Inflammatory Foods vs My Little Toe

I stubbed my little toe. Hard. Heavy, stationery objects are not meant to be accidently kicked when you are wearing sandals. Not to worry, though. As soon as I noticed the baby toe was pointed west instead of north, I pushed it quickly back into position, with hardly a thought. Clearly, aerobic-cleaning my daughter's new place is not my sport. Today, my toe is swollen, hot and changing from red to purple & black. Not fun.


Swelling of a baby toe or any body part can be a good thing. The inflammation brings healing fluids filled with infection fighters, including white blood cells. As the healing progresses, inflammation goes down. My toe will eventually fit into a shoe and look normal again. It's temporary, or acute inflammation.

The type of inflammation that's making the news lately is chronic, or a type that is inside the body and won't simply reduce or go away over time. Researchers have considered the fact that obesity has reached epidemic levels in the United States and that two-thirds of all Americans are now overweight or obese and the similar rise in type-2 diabetes, cardio-vascular disease, and metabolic syndrome. Some researchers theorize that obesity causes low grade inflammation that in turn triggers the development of disease, along with other causes such as injury, illness, stress, lack of sleep, trans- and saturated fats, and refined carbohydrates.


Anti-inflammatory medications help reduce swelling caused by both acute and chronic inflammation. The current question is: Can some foods also reduce inflammation? Amazon lists 7 books about Anti-Inflammatory Diets that say they do! The jury's not in yet. So far, the research looks encouraging though much more scientific evidence is needed to prove their usefulness. 


The Anti-Inflammatory Diets seem to mimic the Mediterranean Diet: whole grains, dried beans, peas, legumes, fruits, vegetables, fatty fish (salmon, herring, trout, anchovies, sardines,) flaxseed, walnuts, olives, olive oil, nuts, canola oil, soy, tea (green & black), soy, red wine, dark chocolate and many herbs ands spices (cinnamon, garlic, ginger, tumeric, red pepper/cayenne, curry, rosemary, basil, oregano, paprika, and chili peppers.) The anti-inflammatory diets recommend focusing on eating plenty of these foods, but also require minimizing refined carbohydrates, added sugars and processed foods. Great advice here.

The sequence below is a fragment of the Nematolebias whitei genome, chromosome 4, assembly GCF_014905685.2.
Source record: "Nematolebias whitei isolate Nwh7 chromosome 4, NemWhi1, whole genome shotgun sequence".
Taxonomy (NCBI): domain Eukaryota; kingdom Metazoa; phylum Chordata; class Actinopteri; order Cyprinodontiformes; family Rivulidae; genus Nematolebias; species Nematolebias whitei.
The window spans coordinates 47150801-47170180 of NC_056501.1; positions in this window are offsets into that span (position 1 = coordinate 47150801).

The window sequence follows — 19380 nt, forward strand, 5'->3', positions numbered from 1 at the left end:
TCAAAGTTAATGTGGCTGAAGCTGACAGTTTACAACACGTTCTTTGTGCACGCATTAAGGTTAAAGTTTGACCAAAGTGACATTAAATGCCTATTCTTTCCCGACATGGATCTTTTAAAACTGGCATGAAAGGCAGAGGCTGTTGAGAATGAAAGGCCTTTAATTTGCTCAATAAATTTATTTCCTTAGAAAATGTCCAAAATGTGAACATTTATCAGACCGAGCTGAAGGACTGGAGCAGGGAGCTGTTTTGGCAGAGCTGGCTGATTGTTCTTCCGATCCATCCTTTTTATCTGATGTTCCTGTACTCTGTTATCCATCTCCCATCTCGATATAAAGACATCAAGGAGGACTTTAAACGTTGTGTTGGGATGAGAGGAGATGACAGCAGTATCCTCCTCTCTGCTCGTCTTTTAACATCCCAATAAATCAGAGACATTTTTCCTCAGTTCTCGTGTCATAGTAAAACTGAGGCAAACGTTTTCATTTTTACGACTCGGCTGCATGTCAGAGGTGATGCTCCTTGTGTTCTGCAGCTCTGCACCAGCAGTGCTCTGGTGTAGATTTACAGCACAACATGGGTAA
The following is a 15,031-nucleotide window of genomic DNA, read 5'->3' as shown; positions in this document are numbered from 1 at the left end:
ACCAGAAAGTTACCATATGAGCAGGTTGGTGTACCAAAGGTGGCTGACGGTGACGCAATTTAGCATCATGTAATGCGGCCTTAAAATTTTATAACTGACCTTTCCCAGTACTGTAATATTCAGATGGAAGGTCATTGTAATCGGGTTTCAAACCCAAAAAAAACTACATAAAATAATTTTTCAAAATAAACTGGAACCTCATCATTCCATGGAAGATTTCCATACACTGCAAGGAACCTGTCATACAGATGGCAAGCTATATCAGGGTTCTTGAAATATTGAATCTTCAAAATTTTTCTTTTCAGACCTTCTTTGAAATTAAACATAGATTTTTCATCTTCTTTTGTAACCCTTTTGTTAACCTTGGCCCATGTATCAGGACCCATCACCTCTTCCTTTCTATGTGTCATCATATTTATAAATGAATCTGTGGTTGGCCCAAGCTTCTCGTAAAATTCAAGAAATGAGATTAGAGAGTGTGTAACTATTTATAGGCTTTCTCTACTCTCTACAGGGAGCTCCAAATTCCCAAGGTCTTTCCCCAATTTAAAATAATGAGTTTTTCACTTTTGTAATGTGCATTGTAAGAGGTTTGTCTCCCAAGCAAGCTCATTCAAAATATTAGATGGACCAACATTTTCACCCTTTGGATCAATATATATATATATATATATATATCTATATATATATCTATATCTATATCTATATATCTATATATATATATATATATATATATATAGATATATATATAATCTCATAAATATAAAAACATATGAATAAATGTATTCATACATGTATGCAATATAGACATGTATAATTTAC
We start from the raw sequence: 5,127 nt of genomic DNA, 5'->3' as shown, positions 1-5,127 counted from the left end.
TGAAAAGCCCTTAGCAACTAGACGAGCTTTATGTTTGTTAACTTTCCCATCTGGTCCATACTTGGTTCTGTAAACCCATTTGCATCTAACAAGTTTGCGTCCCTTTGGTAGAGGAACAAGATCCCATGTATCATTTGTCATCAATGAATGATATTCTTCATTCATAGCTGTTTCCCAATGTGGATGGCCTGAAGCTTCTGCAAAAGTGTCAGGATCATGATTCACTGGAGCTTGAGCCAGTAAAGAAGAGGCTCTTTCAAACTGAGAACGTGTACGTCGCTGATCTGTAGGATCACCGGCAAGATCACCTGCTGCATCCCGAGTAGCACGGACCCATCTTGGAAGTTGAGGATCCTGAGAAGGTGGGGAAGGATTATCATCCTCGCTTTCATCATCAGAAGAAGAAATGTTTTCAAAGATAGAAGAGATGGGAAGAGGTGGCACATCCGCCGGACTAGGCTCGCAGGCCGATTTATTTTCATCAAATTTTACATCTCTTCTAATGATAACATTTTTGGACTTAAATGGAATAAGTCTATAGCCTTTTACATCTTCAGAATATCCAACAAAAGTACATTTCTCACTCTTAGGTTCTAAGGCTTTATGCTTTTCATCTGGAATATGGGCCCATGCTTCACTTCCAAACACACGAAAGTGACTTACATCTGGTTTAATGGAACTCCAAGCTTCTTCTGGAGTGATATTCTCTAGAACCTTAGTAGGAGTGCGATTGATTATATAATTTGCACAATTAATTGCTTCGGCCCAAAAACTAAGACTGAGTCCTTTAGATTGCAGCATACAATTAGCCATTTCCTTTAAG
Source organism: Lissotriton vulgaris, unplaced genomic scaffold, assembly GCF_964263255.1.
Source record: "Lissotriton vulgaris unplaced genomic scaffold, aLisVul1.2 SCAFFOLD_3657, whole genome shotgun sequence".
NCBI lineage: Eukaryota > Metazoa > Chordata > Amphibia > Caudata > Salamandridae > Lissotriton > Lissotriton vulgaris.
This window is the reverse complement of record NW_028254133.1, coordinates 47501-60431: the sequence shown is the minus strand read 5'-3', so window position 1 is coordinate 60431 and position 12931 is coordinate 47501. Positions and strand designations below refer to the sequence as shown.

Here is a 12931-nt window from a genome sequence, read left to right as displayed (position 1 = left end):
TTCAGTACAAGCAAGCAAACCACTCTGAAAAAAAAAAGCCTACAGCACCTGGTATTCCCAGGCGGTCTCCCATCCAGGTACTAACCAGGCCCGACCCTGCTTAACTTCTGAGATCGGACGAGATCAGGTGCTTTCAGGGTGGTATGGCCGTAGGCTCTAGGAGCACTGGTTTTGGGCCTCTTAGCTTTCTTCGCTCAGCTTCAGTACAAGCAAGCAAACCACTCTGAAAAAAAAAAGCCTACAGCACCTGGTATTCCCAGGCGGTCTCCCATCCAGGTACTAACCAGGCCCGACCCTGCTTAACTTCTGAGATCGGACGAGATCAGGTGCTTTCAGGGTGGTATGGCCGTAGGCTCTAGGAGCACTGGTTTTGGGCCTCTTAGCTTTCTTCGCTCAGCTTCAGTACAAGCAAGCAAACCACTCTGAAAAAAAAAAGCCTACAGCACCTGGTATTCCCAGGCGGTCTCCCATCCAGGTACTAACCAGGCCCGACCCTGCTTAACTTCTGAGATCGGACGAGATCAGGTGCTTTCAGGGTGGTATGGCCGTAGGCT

Until all the research is in, should we consider following the anti-inflammatory diet suggestions? 
Whether or not science proves a link between eating these foods and lowering chronic inflammation, most of these foods are nutritional powerhouses. Eating nine or more servings of fruits and veggies everyday as some of the plans suggest would supply a wonderful sources of vitamins, minerals, fiber, antioxidants, and phytonutrients. And minimizing refined carbs, sugars, and processed foods should be part of any healthy lifestyle change, including weight loss. 

I try to focus on eating all of these Anti-Infammatory foods, and minimize processed foods. Eating this way didn't prevent the acute inflammation of my toe, nor should it for healing purposes. I guess it's possible the swelling is going down faster than if I was on a Twinkie diet. While I can't guarantee that eating this way will prevent you from ever developing metabolic syndrome, insulin resistance, cardio-vascular disease, diabetes, cancer, osteoarthritis, fibromyalgia, or auto-immune diseases such as rheumatoid arthritis and Crohn's disease...it certainly can't hurt!!